Volume 11, Issue 1, April 2014


Dr Shawn H.E. Harmon *


Cite as: S Harmon, “Graphic and Novel: an Arts and Law Project”, (2014) 11:1 SCRIPTed 132 http://script-ed.org/?p=1452


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DOI: 10.2966/scrip.110114.132


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Science has both encouraged instrumental changes in the way we interact with the natural world, and facilitated paradigm shifts in how we understand that world and our place in it. These changes, like science itself, can be accelerated or slowed, facilitated or hindered, entrenched or reshaped through regulation.[1] The complex relationship that exists between science, regulation and change means that both science and regulation are not only appropriate subjects for socio-ethical consideration, but are only justified when they have been subject to such consideration. Importantly, that consideration must not be limited to policy or academic settings, but must include wider publics. Indeed, Susan Greenfield, former head of the Royal Institution, once suggested that the engagement of the public in science, and the expression of scientific ideas in ways that can be understood, is a key scientific challenge.[2] Of course, the same observation is applicable to law, and, importantly, to law as it relates to science.  In the Graphic and Novel Project (GNP),[3] we used graphic speculative fiction (SF) to articulate some of the legal and ethical issues around the development of the biosciences and their governance, the aim being to develop a tool that might facilitate legal education and encourage meaningful social discourses around science and law. In the course of developing our tool – an illustrated SF novel – we explored the often troubled history of public engagement around science and its governance and the often ambiguous and contested relationship that science has with SF.[4] In this report, I outline the process by which we crafted the Phase I output of the GNP – a near-future, illustrated SF novel called Fever Medicine – and how such a project might be undertaken differently the next time round. I conclude by identifying some plans for its use.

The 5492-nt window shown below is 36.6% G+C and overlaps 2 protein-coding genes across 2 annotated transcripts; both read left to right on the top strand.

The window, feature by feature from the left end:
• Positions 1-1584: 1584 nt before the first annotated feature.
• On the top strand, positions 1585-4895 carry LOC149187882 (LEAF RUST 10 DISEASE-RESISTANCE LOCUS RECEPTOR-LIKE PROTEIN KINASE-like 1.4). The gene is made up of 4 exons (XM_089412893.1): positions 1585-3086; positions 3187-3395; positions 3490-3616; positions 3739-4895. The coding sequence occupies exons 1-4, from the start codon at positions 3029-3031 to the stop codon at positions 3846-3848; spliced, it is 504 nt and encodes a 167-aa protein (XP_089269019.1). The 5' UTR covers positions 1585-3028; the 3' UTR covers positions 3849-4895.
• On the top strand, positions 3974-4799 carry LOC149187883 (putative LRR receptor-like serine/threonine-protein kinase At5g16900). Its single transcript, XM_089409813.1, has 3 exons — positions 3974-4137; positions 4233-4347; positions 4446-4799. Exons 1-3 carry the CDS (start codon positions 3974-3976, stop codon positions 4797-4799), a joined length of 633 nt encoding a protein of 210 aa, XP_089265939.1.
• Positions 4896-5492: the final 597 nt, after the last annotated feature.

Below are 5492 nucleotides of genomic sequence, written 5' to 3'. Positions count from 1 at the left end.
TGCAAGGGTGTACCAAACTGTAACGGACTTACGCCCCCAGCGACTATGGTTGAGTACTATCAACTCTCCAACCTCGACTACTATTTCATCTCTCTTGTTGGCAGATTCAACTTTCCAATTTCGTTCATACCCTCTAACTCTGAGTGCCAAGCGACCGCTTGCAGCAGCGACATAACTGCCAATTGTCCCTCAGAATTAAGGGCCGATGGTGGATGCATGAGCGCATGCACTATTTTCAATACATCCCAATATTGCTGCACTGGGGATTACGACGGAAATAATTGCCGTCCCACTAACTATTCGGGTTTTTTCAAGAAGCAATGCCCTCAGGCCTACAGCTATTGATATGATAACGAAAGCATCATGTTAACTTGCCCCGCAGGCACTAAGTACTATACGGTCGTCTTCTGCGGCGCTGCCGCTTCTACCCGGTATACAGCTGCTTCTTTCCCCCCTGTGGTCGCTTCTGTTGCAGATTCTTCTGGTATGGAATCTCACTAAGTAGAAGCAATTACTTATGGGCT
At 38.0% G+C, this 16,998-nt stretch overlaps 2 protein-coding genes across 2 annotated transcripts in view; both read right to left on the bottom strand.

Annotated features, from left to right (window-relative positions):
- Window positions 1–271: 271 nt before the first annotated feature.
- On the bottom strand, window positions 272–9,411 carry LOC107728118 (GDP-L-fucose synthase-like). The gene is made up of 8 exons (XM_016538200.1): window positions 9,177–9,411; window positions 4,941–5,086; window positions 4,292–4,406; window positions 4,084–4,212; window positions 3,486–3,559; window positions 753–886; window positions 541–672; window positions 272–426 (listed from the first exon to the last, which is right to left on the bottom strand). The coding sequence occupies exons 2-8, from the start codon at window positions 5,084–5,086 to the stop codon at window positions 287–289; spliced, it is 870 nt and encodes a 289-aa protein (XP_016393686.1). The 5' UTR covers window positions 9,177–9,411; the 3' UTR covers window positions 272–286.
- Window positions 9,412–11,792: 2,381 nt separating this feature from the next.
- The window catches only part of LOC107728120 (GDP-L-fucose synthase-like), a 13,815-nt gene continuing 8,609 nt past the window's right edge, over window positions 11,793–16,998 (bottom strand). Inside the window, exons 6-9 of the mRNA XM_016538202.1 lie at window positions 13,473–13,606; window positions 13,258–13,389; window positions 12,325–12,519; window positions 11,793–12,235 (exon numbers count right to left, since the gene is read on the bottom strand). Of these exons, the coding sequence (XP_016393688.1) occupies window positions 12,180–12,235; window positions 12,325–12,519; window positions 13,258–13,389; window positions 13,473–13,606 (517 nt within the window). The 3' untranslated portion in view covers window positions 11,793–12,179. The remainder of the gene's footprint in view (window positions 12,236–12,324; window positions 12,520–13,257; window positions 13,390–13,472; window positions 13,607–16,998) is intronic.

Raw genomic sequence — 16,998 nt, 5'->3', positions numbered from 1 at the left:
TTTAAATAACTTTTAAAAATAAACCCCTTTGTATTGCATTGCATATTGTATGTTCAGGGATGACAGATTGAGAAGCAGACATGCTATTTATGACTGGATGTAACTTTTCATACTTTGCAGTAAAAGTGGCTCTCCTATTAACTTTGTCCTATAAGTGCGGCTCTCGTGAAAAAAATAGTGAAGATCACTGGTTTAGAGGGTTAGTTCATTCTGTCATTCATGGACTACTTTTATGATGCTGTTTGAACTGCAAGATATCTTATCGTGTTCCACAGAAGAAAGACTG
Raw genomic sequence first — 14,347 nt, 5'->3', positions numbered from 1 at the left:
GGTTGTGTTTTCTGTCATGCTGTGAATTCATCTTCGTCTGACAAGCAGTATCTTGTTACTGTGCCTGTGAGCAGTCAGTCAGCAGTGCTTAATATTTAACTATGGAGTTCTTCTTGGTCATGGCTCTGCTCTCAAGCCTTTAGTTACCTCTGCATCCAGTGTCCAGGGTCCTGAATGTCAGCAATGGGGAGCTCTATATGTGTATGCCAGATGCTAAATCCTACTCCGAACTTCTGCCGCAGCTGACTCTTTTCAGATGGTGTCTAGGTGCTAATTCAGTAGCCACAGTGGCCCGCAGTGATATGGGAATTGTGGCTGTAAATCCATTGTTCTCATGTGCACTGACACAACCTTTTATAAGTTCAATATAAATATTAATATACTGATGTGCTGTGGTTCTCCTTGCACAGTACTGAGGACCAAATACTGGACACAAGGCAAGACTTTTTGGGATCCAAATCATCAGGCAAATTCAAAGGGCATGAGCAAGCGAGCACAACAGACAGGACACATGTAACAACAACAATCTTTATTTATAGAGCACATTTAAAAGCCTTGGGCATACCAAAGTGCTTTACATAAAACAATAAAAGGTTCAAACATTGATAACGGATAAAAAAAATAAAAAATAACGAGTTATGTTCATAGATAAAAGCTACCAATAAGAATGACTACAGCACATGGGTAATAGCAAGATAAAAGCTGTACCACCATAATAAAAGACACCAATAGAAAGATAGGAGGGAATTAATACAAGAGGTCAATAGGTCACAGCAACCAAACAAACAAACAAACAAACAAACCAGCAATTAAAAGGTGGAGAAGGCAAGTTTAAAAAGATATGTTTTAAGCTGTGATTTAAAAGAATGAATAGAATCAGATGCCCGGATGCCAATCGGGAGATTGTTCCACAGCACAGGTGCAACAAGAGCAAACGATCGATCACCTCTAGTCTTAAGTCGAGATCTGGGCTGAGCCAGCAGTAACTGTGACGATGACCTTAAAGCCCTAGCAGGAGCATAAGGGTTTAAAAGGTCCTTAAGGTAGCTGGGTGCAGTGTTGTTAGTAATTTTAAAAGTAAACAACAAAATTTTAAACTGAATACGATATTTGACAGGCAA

Developing the Illustrated Novel